There is an additional avoda greatly esteemed by Hashem, and that is when someone fulfills the Torah despite being rich. Despite his abundance of wealth he has not become arrogant and does not rebel against Hashem. This elevated person worships Hashem while remaining humble and unassuming. He does not use his riches to swim merrily within the pleasures of Olom Hazeh, but distributes money to strengthen Torah study and observance and help the needy.

Another towering avodas Hashem is when a person, albeit he has acquired much wisdom and is knowledgeable in the whole Torah, is modest, unpretentious, and sociable.

Another pure avoda treasured by HaKodosh Boruch Hu is when a Jew worships Him without philosophizing, but faithfully and completely doing His will without introducing any of his own calculations. And there are many other ways of avoda that Hashem favors.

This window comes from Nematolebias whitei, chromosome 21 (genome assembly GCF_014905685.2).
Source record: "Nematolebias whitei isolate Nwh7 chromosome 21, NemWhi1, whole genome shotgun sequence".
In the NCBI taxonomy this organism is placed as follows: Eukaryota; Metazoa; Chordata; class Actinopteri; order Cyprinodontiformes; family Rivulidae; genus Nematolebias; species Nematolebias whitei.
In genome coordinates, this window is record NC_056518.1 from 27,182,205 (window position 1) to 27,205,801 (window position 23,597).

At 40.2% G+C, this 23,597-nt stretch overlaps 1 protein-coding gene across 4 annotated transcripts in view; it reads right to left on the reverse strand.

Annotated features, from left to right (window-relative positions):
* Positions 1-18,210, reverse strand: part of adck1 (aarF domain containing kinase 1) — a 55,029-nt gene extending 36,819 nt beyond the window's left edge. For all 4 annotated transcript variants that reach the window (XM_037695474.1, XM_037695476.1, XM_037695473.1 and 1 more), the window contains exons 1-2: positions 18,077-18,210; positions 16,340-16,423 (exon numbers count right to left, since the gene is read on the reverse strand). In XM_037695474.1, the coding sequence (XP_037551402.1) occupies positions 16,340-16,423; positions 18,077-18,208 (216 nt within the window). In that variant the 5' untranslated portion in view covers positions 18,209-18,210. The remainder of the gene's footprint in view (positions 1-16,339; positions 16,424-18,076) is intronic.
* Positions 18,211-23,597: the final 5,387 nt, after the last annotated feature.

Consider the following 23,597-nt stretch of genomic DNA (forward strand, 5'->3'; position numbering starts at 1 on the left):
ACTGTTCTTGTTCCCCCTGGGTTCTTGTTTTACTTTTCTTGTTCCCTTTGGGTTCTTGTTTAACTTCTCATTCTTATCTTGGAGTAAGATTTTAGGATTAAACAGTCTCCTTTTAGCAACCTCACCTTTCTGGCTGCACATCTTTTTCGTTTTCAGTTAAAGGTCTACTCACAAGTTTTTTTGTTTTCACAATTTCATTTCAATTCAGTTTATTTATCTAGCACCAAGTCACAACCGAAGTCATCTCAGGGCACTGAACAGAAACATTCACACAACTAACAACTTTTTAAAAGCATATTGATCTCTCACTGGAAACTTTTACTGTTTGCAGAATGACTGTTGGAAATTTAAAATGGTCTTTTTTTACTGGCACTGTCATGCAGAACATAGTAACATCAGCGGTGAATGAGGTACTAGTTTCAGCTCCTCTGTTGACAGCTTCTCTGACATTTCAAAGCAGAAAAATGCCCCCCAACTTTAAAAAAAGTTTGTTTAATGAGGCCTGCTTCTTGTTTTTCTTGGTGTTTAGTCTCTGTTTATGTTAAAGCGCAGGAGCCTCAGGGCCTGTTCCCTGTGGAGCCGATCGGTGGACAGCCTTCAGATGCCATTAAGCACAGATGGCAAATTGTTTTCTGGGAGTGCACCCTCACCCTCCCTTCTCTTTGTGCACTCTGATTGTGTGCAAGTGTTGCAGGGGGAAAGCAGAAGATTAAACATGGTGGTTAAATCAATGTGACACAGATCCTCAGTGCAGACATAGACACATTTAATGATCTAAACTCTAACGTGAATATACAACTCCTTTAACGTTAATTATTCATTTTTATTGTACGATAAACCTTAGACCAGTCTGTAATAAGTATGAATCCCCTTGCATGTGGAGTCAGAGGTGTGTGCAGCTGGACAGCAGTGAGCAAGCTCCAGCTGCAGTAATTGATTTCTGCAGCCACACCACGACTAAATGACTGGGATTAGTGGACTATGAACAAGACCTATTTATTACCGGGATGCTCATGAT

Some people, according to the makeup of their nefesh — fitting their middos and natural strengths — can succeed in avodas Hashem while rich, but cannot possibly withstand the Divine test of poverty. Others have just the opposite character.

Likewise there are those who can naturally worship Hashem better without understanding profound philosophic concepts and deep chakiros about emunah — serving Hashem through temimus. If they were given profound wisdom they would use it for evil. Again, there are people who are just the opposite — each person has his own strength and weakness and is given situations accordingly.

Now we can better understand what the gemora (Niddah 16b) writes: "R' Chanina Bar Popo expounded: `The mal'ach appointed over pregnancy is called Lailah. It takes a drop [of male seed] and presents it before HaKodosh Boruch Hu and says to Him: "Ruler of the World! What will be from this drop? A strong or weak person, a wise or stupid person, someone rich or poor?"'"